Pushed by army, protests, Mubarak offers dialogue

A child holds a poster in front of an Egyptian embassy in Sarajevo. Dozens of protestors gathered in front of the Egyptian embassy to rally against Egypt’s President Mubarak.

Egyptian President Hosni Mubarak offered talks on sweeping reforms with opponents yesterday, indicating that massive pressure from street protesters, Western allies and his own army are ending his 30 years of one-man rule.

After a week of unprecedented rallies against the poverty, corruption and oppression under the 82-year-old military-backed leader, newly appointed Vice President Omar Suleiman appeared on state television to say Mubarak had asked him to begin dialogue with all political forces on constitutional and other reforms.

It seems unlikely Mubar­ak could preside for long within any new system that brought free elections to the most populous Arab state. After the fall of Tunisia’s veteran leader two weeks ago, the shift will send a shockwave throughout the Middle East.

Before Suleiman spoke, the armed forces command had declared the demonstrators’ demands “legitimate” and said it would not fire on peaceful protesters who called for a million people to take to the streets today to push Mubarak out altogether.

At the same time, the United States, which has backed him as a bulwark against radical Islam and a friend to Israel with billions of dollars in military aid, said bluntly that he must revoke the emergency law under which he has ruled since 1981 and hold free elections. Washington has sent an envoy, former ambassador to Cairo Frank Wisner, to meet Egyptian leaders.

High on the agenda of Western powers, which have been caught off guard by the speed with which Mubarak’s police state has been pushed back by unarmed citizens, will be trying to prevent a full takeover by anti-Western Islamists.

Mubarak shuffles Cabinet to no avail

Egyptian President Hosni Mubarak overhauled his government yesterday to try to defuse a popular uprising against his 30-year rule, but angry protesters rejected the changes and said he must surrender power.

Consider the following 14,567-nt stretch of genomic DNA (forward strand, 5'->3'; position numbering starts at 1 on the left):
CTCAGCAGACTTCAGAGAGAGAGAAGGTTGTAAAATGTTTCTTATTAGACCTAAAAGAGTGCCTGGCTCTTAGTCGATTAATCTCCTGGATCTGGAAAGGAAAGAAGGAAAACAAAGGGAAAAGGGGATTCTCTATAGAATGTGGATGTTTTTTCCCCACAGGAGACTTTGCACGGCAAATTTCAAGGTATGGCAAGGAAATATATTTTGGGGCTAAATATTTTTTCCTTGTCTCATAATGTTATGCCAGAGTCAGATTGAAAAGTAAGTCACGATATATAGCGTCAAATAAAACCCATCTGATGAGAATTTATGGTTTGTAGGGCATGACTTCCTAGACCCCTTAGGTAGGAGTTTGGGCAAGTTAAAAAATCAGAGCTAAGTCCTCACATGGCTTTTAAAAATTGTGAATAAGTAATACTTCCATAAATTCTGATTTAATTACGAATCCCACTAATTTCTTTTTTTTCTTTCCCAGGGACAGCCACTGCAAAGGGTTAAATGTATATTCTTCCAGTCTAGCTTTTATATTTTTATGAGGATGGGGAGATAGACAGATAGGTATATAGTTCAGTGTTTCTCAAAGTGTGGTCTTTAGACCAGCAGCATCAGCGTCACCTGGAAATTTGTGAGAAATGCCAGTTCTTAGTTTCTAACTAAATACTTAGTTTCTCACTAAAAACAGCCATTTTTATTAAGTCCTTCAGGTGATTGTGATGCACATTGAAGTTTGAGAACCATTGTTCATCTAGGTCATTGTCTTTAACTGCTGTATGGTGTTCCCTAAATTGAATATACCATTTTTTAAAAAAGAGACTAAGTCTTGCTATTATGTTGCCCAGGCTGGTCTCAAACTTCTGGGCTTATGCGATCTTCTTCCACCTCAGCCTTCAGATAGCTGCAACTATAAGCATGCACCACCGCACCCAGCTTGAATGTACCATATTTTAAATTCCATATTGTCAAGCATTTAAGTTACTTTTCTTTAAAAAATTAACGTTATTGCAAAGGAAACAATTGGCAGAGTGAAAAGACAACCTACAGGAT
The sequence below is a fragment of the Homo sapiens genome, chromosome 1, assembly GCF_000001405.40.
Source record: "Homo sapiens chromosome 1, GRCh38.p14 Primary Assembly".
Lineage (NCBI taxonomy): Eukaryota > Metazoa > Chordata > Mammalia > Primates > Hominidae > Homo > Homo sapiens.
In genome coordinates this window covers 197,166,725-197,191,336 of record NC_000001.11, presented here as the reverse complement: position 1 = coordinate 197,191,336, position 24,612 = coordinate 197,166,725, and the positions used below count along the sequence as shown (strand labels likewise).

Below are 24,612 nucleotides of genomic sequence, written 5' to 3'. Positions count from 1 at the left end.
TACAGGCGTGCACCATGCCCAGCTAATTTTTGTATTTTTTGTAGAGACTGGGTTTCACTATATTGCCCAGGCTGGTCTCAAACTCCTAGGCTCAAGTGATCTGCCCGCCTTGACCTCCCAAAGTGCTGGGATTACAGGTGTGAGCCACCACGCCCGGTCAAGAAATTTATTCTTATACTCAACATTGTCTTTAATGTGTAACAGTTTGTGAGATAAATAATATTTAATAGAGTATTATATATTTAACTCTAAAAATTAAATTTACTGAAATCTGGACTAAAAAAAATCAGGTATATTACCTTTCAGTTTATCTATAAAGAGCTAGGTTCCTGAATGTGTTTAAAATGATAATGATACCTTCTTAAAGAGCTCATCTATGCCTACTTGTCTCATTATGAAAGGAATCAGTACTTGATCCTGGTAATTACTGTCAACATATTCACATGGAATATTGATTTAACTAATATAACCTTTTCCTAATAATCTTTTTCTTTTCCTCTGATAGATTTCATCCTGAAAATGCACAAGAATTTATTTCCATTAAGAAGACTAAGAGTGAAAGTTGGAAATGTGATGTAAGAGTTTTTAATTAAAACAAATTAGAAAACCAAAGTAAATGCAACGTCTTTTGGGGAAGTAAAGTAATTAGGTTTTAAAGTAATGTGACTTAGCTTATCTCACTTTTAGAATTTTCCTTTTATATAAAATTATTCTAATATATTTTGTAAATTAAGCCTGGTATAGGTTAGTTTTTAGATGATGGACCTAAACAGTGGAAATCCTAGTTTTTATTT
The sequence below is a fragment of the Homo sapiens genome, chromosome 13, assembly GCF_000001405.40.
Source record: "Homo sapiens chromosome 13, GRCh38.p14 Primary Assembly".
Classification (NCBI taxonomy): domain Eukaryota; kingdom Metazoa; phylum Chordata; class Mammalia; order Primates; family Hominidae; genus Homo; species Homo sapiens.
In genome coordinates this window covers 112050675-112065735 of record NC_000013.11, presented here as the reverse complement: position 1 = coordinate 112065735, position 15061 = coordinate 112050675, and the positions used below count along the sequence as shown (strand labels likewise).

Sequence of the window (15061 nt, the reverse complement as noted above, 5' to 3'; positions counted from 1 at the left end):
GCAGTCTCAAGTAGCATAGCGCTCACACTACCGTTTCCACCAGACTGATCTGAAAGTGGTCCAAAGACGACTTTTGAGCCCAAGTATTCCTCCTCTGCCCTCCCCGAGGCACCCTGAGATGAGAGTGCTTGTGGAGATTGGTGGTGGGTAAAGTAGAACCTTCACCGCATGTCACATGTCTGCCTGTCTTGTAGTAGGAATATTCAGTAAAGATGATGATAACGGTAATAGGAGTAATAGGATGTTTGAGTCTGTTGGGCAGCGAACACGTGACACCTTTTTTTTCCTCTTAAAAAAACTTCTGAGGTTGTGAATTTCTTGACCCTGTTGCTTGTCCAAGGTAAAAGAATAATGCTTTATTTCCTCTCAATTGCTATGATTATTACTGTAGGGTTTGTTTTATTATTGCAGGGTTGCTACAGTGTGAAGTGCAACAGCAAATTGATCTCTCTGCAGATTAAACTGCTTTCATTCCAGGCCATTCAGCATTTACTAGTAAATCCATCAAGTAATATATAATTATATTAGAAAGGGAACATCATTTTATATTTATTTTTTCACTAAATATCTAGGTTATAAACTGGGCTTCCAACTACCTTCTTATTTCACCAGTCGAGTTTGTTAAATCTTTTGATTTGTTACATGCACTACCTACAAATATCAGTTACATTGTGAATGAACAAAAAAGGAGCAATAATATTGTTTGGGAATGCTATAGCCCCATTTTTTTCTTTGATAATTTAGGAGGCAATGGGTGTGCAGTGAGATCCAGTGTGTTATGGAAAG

Mubarak’s new government did not impress them: “This is all nonsense,” said protester Omar el-Demerdash, 24, a research executive. “The demand is clear: We want Mubarak and his men to get out. Anything other than that is just not enough.”

Will Egypt go the way of Iran?

Israeli Prime Minister Benjamin Netanyahu said yesterday he feared Egypt could end up with a radical Islamic regime like in Iran.

Netanyahu’s comments were his sharpest since protests began last week, demanding the overthrow of President Hosni Mubar­ak, Israel’s most significant and oldest ally in the Arab world.

Netanyahu said he hoped Israel’s three-decade-old peace treaty with Egypt would survive any changes that were taking place in Cairo.

“We are all following with vigilance, with worry and hope that indeed the peace and stability will be preserved,” he said, alluding to the treaty Israel signed with Egypt in 1979, its first of two with an Arab nation.

Foreigners evacuated

Governments, airlines and tour operators worked together yesterday to fly their nationals out of Egypt. The U.S. State Department said that more than 220 U.S. citizens had been evacuated from Egypt, and that more than 2,400 Americans had requested assistance to leave. It said it hoped to bring 900 U.S. citizens out of Egypt yesterday with flights departing for Athens, Cyprus and Istanbul. Up to 52,000 Americans are registered with the embassy in Cairo.



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